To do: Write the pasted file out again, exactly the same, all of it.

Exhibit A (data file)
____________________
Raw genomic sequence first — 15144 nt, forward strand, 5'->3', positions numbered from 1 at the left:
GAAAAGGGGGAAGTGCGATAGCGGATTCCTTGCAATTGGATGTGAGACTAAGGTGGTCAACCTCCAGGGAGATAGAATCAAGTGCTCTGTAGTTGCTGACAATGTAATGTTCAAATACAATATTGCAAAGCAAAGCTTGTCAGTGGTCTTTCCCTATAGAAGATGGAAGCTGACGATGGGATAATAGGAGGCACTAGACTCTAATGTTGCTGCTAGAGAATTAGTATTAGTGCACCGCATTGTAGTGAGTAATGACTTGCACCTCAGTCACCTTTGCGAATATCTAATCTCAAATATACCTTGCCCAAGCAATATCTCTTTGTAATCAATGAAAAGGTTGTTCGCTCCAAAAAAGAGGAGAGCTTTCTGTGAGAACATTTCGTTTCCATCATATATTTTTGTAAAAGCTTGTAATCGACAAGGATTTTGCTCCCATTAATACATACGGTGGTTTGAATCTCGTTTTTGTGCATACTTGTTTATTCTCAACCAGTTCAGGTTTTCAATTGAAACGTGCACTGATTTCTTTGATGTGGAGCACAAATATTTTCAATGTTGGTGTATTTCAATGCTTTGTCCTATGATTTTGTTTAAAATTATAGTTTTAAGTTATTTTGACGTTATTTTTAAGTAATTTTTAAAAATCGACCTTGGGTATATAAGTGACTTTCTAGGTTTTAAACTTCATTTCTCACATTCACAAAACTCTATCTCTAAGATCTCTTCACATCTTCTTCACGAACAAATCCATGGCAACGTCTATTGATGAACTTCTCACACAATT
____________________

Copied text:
Raw genomic sequence first — 15144 nt, forward strand, 5'->3', positions numbered from 1 at the left:
GAAAAGGGGGAAGTGCGATAGCGGATTCCTTGCAATTGGATGTGAGACTAAGGTGGTCAACCTCCAGGGAGATAGAATCAAGTGCTCTGTAGTTGCTGACAATGTAATGTTCAAATACAATATTGCAAAGCAAAGCTTGTCAGTGGTCTTTCCCTATAGAAGATGGAAGCTGACGATGGGATAATAGGAGGCACTAGACTCTAATGTTGCTGCTAGAGAATTAGTATTAGTGCACCGCATTGTAGTGAGTAATGACTTGCACCTCAGTCACCTTTGCGAATATCTAATCTCAAATATACCTTGCCCAAGCAATATCTCTTTGTAATCAATGAAAAGGTTGTTCGCTCCAAAAAAGAGGAGAGCTTTCTGTGAGAACATTTCGTTTCCATCATATATTTTTGTAAAAGCTTGTAATCGACAAGGATTTTGCTCCCATTAATACATACGGTGGTTTGAATCTCGTTTTTGTGCATACTTGTTTATTCTCAACCAGTTCAGGTTTTCAATTGAAACGTGCACTGATTTCTTTGATGTGGAGCACAAATATTTTCAATGTTGGTGTATTTCAATGCTTTGTCCTATGATTTTGTTTAAAATTATAGTTTTAAGTTATTTTGACGTTATTTTTAAGTAATTTTTAAAAATCGACCTTGGGTATATAAGTGACTTTCTAGGTTTTAAACTTCATTTCTCACATTCACAAAACTCTATCTCTAAGATCTCTTCACATCTTCTTCACGAACAAATCCATGGCAACGTCTATTGATGAACTTCTCACACAATT